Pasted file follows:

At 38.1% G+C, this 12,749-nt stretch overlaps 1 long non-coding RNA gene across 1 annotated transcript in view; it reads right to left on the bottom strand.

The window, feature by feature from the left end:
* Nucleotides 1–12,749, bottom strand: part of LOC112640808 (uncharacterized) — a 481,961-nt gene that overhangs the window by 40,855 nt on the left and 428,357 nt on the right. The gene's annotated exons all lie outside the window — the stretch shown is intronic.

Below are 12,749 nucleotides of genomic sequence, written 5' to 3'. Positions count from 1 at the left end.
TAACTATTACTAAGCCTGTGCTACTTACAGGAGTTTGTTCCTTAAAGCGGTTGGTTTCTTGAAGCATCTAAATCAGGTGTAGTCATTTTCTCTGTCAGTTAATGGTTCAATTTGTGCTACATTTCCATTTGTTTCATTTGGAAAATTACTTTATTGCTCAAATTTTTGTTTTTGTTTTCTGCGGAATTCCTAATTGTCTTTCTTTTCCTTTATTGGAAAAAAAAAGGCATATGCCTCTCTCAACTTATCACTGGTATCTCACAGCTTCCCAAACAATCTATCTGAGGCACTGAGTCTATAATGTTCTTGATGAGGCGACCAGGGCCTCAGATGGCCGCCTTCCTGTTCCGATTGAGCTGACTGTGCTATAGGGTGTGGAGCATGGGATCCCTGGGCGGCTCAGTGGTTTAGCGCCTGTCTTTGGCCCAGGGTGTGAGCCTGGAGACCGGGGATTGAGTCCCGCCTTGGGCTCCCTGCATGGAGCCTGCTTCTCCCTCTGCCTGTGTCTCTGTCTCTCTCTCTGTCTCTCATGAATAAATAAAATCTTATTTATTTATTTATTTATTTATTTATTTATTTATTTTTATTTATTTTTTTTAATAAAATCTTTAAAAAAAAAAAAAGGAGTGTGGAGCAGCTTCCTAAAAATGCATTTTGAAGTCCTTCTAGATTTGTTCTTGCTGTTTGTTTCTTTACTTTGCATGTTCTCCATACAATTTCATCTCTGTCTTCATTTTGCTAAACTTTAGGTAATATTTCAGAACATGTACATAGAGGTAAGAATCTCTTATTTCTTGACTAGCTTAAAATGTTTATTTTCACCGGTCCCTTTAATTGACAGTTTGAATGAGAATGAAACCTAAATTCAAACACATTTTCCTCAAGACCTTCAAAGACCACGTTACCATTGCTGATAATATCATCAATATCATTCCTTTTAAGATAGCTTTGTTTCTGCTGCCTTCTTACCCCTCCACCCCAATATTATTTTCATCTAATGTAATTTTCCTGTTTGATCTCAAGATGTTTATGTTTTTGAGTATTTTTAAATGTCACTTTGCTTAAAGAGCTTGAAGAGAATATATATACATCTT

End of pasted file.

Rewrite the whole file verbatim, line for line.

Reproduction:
At 38.1% G+C, this 12,749-nt stretch overlaps 1 long non-coding RNA gene across 1 annotated transcript in view; it reads right to left on the bottom strand.

The window, feature by feature from the left end:
* Nucleotides 1–12,749, bottom strand: part of LOC112640808 (uncharacterized) — a 481,961-nt gene that overhangs the window by 40,855 nt on the left and 428,357 nt on the right. The gene's annotated exons all lie outside the window — the stretch shown is intronic.

Below are 12,749 nucleotides of genomic sequence, written 5' to 3'. Positions count from 1 at the left end.
TAACTATTACTAAGCCTGTGCTACTTACAGGAGTTTGTTCCTTAAAGCGGTTGGTTTCTTGAAGCATCTAAATCAGGTGTAGTCATTTTCTCTGTCAGTTAATGGTTCAATTTGTGCTACATTTCCATTTGTTTCATTTGGAAAATTACTTTATTGCTCAAATTTTTGTTTTTGTTTTCTGCGGAATTCCTAATTGTCTTTCTTTTCCTTTATTGGAAAAAAAAAGGCATATGCCTCTCTCAACTTATCACTGGTATCTCACAGCTTCCCAAACAATCTATCTGAGGCACTGAGTCTATAATGTTCTTGATGAGGCGACCAGGGCCTCAGATGGCCGCCTTCCTGTTCCGATTGAGCTGACTGTGCTATAGGGTGTGGAGCATGGGATCCCTGGGCGGCTCAGTGGTTTAGCGCCTGTCTTTGGCCCAGGGTGTGAGCCTGGAGACCGGGGATTGAGTCCCGCCTTGGGCTCCCTGCATGGAGCCTGCTTCTCCCTCTGCCTGTGTCTCTGTCTCTCTCTCTGTCTCTCATGAATAAATAAAATCTTATTTATTTATTTATTTATTTATTTATTTATTTATTTTTATTTATTTTTTTTAATAAAATCTTTAAAAAAAAAAAAAGGAGTGTGGAGCAGCTTCCTAAAAATGCATTTTGAAGTCCTTCTAGATTTGTTCTTGCTGTTTGTTTCTTTACTTTGCATGTTCTCCATACAATTTCATCTCTGTCTTCATTTTGCTAAACTTTAGGTAATATTTCAGAACATGTACATAGAGGTAAGAATCTCTTATTTCTTGACTAGCTTAAAATGTTTATTTTCACCGGTCCCTTTAATTGACAGTTTGAATGAGAATGAAACCTAAATTCAAACACATTTTCCTCAAGACCTTCAAAGACCACGTTACCATTGCTGATAATATCATCAATATCATTCCTTTTAAGATAGCTTTGTTTCTGCTGCCTTCTTACCCCTCCACCCCAATATTATTTTCATCTAATGTAATTTTCCTGTTTGATCTCAAGATGTTTATGTTTTTGAGTATTTTTAAATGTCACTTTGCTTAAAGAGCTTGAAGAGAATATATATACATCTT